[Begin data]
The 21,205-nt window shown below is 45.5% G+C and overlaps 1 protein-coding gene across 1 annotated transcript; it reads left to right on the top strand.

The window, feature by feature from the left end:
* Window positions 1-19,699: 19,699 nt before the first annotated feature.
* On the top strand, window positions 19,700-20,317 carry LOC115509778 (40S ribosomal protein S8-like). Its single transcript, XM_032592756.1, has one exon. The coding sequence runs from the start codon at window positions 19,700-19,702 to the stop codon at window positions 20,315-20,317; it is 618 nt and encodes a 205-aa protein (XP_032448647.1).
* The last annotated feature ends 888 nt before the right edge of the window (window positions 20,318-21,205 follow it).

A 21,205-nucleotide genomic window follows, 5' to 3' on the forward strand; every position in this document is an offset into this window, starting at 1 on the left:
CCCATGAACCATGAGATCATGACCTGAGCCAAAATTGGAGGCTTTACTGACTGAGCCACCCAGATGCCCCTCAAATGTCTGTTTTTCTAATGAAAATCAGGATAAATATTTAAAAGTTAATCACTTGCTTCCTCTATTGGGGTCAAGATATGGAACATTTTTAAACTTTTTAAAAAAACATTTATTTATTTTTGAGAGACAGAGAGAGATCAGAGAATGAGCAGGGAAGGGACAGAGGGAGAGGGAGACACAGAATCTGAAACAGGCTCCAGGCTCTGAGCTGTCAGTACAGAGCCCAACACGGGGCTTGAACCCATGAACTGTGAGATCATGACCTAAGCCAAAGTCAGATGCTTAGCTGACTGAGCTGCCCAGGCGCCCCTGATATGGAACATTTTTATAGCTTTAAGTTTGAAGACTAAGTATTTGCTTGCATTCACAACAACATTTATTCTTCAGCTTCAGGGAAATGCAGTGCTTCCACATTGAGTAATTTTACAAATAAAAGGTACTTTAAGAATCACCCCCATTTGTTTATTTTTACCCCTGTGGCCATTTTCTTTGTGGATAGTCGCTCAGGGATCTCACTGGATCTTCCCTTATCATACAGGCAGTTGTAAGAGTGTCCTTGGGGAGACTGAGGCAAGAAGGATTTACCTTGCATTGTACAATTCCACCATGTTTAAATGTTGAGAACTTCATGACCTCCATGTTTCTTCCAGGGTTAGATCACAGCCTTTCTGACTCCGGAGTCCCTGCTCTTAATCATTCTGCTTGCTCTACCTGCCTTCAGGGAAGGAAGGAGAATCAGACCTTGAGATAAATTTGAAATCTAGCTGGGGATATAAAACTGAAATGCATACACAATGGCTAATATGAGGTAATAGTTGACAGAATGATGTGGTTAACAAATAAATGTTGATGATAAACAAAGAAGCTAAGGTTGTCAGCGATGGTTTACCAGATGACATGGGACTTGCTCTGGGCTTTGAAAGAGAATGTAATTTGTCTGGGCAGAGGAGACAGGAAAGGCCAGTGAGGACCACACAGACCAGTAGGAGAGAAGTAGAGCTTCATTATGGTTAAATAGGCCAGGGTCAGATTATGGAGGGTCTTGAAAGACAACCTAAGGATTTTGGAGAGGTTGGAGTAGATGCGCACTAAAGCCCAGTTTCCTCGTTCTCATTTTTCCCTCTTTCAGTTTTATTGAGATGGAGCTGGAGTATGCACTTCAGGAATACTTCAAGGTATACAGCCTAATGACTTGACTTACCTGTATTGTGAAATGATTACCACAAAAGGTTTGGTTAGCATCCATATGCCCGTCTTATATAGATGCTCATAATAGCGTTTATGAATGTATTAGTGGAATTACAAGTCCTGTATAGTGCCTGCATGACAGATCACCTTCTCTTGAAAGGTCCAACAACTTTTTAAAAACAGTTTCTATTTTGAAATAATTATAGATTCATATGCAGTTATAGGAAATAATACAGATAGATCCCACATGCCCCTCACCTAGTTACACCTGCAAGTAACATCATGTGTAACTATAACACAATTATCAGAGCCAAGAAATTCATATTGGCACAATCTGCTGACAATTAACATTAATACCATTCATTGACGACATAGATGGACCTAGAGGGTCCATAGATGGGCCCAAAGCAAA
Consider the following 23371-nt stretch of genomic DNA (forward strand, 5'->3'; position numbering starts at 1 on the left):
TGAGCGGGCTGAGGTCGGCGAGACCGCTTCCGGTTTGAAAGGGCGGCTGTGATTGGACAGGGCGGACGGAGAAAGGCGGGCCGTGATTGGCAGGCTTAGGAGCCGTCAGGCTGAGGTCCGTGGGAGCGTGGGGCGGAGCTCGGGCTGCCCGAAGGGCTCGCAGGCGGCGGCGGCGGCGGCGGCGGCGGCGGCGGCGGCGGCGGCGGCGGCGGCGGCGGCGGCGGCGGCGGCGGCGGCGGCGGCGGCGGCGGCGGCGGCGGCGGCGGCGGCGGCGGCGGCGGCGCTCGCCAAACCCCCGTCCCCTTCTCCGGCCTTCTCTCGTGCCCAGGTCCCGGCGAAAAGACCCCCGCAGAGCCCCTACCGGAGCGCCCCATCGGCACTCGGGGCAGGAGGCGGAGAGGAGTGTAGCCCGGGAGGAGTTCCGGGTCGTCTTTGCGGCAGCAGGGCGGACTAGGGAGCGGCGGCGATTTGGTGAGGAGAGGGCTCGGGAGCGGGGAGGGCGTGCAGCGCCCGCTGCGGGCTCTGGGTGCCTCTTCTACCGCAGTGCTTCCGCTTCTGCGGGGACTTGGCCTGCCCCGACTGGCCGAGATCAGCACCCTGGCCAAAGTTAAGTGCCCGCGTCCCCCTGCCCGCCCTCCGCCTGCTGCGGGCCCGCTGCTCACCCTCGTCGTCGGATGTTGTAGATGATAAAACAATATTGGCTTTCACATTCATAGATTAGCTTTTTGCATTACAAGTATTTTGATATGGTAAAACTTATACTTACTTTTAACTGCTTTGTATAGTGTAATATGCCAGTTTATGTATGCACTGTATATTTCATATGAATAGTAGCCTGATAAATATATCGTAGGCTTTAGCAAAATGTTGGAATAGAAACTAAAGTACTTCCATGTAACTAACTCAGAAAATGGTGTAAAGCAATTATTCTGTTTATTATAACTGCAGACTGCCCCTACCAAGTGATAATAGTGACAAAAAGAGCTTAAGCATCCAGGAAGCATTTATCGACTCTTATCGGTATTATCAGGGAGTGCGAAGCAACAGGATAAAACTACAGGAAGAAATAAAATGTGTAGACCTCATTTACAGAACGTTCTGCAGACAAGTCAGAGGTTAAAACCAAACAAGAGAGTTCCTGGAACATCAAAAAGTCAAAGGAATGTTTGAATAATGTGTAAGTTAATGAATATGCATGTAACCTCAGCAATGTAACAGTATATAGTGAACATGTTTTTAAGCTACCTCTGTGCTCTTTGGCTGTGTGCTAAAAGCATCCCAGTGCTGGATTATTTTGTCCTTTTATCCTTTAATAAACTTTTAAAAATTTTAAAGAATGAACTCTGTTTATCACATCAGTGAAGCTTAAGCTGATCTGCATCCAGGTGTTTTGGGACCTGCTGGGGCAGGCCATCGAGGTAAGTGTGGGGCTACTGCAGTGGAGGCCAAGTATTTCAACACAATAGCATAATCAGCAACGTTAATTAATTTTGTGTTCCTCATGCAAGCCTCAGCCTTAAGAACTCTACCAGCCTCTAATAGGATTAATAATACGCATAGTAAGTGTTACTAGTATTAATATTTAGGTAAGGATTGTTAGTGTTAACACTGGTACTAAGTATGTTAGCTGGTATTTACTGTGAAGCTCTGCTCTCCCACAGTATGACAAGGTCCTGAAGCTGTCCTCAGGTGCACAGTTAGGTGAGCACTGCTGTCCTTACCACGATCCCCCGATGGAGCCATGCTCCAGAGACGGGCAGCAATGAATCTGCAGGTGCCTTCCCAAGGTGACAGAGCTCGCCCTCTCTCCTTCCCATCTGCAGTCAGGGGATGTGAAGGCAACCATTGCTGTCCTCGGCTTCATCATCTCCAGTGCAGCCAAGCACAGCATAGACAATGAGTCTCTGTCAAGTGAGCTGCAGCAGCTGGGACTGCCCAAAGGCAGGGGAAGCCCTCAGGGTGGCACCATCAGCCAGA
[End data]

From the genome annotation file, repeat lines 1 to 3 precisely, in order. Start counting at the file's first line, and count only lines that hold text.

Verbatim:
The 21,205-nt window shown below is 45.5% G+C and overlaps 1 protein-coding gene across 1 annotated transcript; it reads left to right on the top strand.

The window, feature by feature from the left end:
* Window positions 1-19,699: 19,699 nt before the first annotated feature.